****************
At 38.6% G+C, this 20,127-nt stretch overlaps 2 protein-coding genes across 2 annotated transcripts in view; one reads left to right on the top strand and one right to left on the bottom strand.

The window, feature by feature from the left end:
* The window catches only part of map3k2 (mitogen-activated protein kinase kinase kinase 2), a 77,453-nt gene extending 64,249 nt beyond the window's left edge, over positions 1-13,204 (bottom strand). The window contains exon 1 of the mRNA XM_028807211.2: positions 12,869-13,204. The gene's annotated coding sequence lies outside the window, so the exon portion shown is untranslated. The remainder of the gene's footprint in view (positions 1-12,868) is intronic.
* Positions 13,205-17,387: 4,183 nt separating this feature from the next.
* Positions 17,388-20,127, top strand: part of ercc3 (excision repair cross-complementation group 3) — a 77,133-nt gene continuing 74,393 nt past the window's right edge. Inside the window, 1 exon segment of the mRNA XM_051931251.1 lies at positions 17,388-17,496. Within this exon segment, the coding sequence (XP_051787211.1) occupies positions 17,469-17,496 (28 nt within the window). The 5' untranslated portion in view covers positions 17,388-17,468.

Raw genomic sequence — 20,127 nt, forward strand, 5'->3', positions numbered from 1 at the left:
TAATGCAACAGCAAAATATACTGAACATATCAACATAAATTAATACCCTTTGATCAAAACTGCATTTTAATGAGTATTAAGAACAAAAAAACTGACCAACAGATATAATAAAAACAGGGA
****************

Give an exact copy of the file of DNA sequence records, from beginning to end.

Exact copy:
At 38.6% G+C, this 20,127-nt stretch overlaps 2 protein-coding genes across 2 annotated transcripts in view; one reads left to right on the top strand and one right to left on the bottom strand.

The window, feature by feature from the left end:
* The window catches only part of map3k2 (mitogen-activated protein kinase kinase kinase 2), a 77,453-nt gene extending 64,249 nt beyond the window's left edge, over positions 1-13,204 (bottom strand). The window contains exon 1 of the mRNA XM_028807211.2: positions 12,869-13,204. The gene's annotated coding sequence lies outside the window, so the exon portion shown is untranslated. The remainder of the gene's footprint in view (positions 1-12,868) is intronic.
* Positions 13,205-17,387: 4,183 nt separating this feature from the next.
* Positions 17,388-20,127, top strand: part of ercc3 (excision repair cross-complementation group 3) — a 77,133-nt gene continuing 74,393 nt past the window's right edge. Inside the window, 1 exon segment of the mRNA XM_051931251.1 lies at positions 17,388-17,496. Within this exon segment, the coding sequence (XP_051787211.1) occupies positions 17,469-17,496 (28 nt within the window). The 5' untranslated portion in view covers positions 17,388-17,468.

Raw genomic sequence — 20,127 nt, forward strand, 5'->3', positions numbered from 1 at the left:
TAATGCAACAGCAAAATATACTGAACATATCAACATAAATTAATACCCTTTGATCAAAACTGCATTTTAATGAGTATTAAGAACAAAAAAACTGACCAACAGATATAATAAAAACAGGGA